Bonfire night is upon us and many of us will be thinking of ways to celebrate this occasion. As I was musing over what to do myself this bonfire night, (before there was mention of another lockdown) I thought about the ways in which a firework display is created and how each element has been made to tell a story.
Much like pitching a story your client has given you, firework displays rely on the credibility of the people putting on a show, the evidence that the one you’ve decided to go to provides you with a fantastic display, and a great evening (something to tell your friends and family about), how interesting the fireworks are, and whether they have been timed right (there is absolutely no point in a day time fireworks display).
Much like the mode of persuasion seen in a firework display, how do we, as PRs pitch a story that pops/bangs/fizzes/whizzes and becomes a success to journalists?
Below, I list some of the ways in which we try to create the Catherine-Wheel of all stories when pitching to our journalists.
Who’s doing the talking?
The credibility of the spokesperson for the story is essential. As PRs, it is our job to build the thought leadership profiles of our clients which helps them to become more credible in the industry.
When a client consistently demonstrates that they are knowledgeable and experienced within the industry, then your story automatically becomes of more interest to the journalist because they know the spokesperson you’re pitching is reliable.
What is the story about?
Is the story you’re pitching something people actually want to hear about? Is it of interest to a specific group of people, or will it affect the general public? Understanding the story you’re pitching is crucial to determining who you target as part of your outreach to the press and ensures that your story will be picked up quickly and by the right publications.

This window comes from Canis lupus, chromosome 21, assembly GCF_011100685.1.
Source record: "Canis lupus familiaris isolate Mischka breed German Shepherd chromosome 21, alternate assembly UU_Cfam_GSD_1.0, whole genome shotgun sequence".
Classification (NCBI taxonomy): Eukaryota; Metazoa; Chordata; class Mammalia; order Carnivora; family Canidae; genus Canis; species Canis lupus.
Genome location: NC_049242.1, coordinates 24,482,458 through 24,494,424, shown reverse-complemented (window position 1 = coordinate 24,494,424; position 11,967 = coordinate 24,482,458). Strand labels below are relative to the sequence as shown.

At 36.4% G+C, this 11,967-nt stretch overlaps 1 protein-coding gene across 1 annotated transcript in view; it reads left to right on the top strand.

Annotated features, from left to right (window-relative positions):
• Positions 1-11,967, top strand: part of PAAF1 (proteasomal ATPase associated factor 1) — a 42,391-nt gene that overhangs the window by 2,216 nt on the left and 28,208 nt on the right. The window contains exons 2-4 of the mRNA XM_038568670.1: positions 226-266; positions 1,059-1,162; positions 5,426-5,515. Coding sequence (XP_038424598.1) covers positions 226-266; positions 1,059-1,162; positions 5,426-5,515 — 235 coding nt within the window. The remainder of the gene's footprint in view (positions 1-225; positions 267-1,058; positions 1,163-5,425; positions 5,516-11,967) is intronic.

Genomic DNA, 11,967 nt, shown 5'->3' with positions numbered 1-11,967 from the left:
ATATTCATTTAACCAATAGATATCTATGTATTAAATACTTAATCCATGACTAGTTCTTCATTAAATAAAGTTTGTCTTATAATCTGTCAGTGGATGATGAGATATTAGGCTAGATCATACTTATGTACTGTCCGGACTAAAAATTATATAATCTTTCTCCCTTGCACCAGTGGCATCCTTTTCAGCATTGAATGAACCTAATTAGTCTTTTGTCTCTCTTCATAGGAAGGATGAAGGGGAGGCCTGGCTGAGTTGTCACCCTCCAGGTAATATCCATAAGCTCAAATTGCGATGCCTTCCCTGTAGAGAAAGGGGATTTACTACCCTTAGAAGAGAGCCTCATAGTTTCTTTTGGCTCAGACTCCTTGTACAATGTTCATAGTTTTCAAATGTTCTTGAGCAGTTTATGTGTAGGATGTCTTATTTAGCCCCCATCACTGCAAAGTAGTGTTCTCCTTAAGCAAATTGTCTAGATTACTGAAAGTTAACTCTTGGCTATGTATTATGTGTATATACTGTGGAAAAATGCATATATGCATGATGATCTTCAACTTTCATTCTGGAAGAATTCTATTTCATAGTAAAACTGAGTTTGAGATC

Where’s the evidence?
There’s no point in attempting to pitch a story if we can’t show that our clients have evidence to back-up what they’re saying. It’s something we were taught in our English lessons at school; point, evidence, link, and it’s the same for pretty much everything else we write throughout our lives.
When we’re pitching a story to journalists, this has to be at the forefront of our minds because if we can’t show them how and why the story is worth writing about through evidence (whether that be through statistics, screenshots etc), then the story itself loses some credibility.
When should you tell your story?
Timing is key when pitching your client’s story. Is it relevant and topical to what is going on in the world at the time? For example, when the government imposed a nationwide lockdown in March, we were pitching stories around the cybersecurity risks of remote working. This was relevant to what was going on at the time because the majority of people were working from home and would be affected by cyber criminals looking to exploit remote workers.
Pitching your story at the right time can have a real impact as to whether it is picked up by the press or not.
Why does all of this matter?
By utilising these elements when pitching a story, you’ll ensure that you’re not pitching something that is not of interest to the journalist and instead, you’ll be providing them with the news they want to write about and providing readers with something they want to read about.
Each story that gets picked up is a chance for your client’s thought leadership profile to grow, and therefore, each time you pitch a new story, it will get that little bit easier.
For more information about making fireworks with your PR stories, get in touch with us at firstname.lastname@example.org.